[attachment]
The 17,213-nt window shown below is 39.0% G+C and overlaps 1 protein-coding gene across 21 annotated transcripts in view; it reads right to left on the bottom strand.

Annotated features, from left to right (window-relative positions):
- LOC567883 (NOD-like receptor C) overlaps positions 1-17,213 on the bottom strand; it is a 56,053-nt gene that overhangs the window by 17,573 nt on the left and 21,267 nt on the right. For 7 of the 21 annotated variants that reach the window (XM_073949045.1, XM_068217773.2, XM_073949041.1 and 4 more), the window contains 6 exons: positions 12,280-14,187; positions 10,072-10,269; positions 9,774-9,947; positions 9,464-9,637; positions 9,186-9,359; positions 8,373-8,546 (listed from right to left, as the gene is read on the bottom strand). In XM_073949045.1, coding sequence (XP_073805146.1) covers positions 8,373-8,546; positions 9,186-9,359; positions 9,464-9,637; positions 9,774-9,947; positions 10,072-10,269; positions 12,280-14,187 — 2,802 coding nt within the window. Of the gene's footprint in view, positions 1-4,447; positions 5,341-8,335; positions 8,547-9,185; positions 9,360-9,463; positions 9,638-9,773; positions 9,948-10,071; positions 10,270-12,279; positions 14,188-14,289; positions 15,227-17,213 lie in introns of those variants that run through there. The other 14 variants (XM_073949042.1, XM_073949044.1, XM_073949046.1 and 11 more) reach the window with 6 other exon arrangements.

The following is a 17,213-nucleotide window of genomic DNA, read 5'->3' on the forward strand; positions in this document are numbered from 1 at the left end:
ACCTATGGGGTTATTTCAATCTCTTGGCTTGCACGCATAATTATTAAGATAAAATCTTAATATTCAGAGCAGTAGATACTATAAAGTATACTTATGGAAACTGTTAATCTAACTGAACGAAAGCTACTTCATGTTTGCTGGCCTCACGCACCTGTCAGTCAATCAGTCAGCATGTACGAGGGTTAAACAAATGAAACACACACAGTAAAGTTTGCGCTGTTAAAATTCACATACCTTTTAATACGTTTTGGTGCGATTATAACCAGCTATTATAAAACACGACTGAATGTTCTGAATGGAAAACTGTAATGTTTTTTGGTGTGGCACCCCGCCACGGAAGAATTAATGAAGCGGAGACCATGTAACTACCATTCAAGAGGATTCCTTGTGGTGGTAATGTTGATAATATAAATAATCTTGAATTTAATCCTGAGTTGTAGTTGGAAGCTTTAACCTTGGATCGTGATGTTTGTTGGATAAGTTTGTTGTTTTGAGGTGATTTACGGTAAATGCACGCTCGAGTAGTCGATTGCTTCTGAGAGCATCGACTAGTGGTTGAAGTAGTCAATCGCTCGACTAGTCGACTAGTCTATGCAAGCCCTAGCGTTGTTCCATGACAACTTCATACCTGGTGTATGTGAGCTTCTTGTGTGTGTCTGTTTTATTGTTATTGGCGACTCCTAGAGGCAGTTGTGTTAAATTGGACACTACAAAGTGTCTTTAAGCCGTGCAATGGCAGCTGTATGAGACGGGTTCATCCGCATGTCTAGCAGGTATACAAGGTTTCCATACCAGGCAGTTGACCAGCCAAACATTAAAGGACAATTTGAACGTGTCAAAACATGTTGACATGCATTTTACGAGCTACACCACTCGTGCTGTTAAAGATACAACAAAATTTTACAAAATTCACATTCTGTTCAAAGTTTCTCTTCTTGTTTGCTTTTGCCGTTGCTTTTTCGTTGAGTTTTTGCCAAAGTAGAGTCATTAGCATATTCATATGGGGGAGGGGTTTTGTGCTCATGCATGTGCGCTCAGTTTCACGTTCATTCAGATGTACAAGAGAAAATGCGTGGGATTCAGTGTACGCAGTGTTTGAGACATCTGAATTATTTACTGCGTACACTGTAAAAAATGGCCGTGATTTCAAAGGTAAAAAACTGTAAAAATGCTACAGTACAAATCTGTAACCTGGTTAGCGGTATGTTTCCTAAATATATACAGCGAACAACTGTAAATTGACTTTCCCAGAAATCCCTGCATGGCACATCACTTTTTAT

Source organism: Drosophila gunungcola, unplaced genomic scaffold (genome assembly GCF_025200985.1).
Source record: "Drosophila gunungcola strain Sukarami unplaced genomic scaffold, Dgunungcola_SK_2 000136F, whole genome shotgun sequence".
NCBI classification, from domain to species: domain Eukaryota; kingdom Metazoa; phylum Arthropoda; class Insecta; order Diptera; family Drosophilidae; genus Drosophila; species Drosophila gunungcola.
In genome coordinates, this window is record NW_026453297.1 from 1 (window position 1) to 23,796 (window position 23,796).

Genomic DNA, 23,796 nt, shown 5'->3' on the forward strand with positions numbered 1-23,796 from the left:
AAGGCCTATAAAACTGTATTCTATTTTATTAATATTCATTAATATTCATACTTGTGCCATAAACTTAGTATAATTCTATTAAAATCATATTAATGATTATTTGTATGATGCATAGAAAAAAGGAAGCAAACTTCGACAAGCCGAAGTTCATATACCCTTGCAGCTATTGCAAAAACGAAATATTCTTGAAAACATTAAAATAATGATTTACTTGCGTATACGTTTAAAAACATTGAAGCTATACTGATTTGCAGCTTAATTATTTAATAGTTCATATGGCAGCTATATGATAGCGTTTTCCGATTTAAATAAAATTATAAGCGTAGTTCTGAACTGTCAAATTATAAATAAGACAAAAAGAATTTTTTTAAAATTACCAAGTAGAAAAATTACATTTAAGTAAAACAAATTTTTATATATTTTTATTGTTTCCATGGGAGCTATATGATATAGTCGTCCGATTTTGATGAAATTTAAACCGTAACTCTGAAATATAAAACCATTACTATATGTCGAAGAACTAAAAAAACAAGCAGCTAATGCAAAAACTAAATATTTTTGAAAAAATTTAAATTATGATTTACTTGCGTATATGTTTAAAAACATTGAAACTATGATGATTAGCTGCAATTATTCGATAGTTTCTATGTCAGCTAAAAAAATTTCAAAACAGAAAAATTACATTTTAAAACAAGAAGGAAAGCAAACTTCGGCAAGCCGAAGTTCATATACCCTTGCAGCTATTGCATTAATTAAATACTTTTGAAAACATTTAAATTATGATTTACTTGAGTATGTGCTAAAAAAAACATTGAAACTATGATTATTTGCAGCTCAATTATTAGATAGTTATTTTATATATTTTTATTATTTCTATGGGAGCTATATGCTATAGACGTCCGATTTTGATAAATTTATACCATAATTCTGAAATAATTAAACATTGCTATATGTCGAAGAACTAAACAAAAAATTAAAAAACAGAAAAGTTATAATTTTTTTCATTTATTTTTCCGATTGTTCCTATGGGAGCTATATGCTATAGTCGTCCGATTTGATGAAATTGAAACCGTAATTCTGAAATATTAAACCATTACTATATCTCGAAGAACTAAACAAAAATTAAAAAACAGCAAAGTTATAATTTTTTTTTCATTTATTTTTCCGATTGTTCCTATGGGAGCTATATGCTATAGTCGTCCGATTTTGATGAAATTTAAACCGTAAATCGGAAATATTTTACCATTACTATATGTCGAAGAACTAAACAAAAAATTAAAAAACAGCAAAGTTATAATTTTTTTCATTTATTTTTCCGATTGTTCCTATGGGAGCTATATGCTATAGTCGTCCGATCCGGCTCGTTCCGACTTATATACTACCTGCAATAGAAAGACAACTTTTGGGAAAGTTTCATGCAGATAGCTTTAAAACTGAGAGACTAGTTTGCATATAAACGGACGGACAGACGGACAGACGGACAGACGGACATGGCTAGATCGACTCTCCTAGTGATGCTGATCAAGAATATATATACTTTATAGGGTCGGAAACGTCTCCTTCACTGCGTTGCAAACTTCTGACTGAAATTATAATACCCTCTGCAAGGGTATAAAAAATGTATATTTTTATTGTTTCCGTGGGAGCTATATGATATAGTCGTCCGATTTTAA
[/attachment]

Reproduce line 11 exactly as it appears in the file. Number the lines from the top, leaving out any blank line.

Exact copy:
AAGGCCTATAAAACTGTATTCTATTTTATTAATATTCATTAATATTCATACTTGTGCCATAAACTTAGTATAATTCTATTAAAATCATATTAATGATTATTTGTATGATGCATAGAAAAAAGGAAGCAAACTTCGACAAGCCGAAGTTCATATACCCTTGCAGCTATTGCAAAAACGAAATATTCTTGAAAACATTAAAATAATGATTTACTTGCGTATACGTTTAAAAACATTGAAGCTATACTGATTTGCAGCTTAATTATTTAATAGTTCATATGGCAGCTATATGATAGCGTTTTCCGATTTAAATAAAATTATAAGCGTAGTTCTGAACTGTCAAATTATAAATAAGACAAAAAGAATTTTTTTAAAATTACCAAGTAGAAAAATTACATTTAAGTAAAACAAATTTTTATATATTTTTATTGTTTCCATGGGAGCTATATGATATAGTCGTCCGATTTTGATGAAATTTAAACCGTAACTCTGAAATATAAAACCATTACTATATGTCGAAGAACTAAAAAAACAAGCAGCTAATGCAAAAACTAAATATTTTTGAAAAAATTTAAATTATGATTTACTTGCGTATATGTTTAAAAACATTGAAACTATGATGATTAGCTGCAATTATTCGATAGTTTCTATGTCAGCTAAAAAAATTTCAAAACAGAAAAATTACATTTTAAAACAAGAAGGAAAGCAAACTTCGGCAAGCCGAAGTTCATATACCCTTGCAGCTATTGCATTAATTAAATACTTTTGAAAACATTTAAATTATGATTTACTTGAGTATGTGCTAAAAAAAACATTGAAACTATGATTATTTGCAGCTCAATTATTAGATAGTTATTTTATATATTTTTATTATTTCTATGGGAGCTATATGCTATAGACGTCCGATTTTGATAAATTTATACCATAATTCTGAAATAATTAAACATTGCTATATGTCGAAGAACTAAACAAAAAATTAAAAAACAGAAAAGTTATAATTTTTTTCATTTATTTTTCCGATTGTTCCTATGGGAGCTATATGCTATAGTCGTCCGATTTGATGAAATTGAAACCGTAATTCTGAAATATTAAACCATTACTATATCTCGAAGAACTAAACAAAAATTAAAAAACAGCAAAGTTATAATTTTTTTTTCATTTATTTTTCCGATTGTTCCTATGGGAGCTATATGCTATAGTCGTCCGATTTTGATGAAATTTAAACCGTAAATCGGAAATATTTTACCATTACTATATGTCGAAGAACTAAACAAAAAATTAAAAAACAGCAAAGTTATAATTTTTTTCATTTATTTTTCCGATTGTTCCTATGGGAGCTATATGCTATAGTCGTCCGATCCGGCTCGTTCCGACTTATATACTACCTGCAATAGAAAGACAACTTTTGGGAAAGTTTCATGCAGATAGCTTTAAAACTGAGAGACTAGTTTGCATATAAACGGACGGACAGACGGACAGACGGACAGACGGACATGGCTAGATCGACTCTCCTAGTGATGCTGATCAAGAATATATATACTTTATAGGGTCGGAAACGTCTCCTTCACTGCGTTGCAAACTTCTGACTGAAATTATAATACCCTCTGCAAGGGTATAAAAAATGTATATTTTTATTGTTTCCGTGGGAGCTATATGATATAGTCGTCCGATTTTAA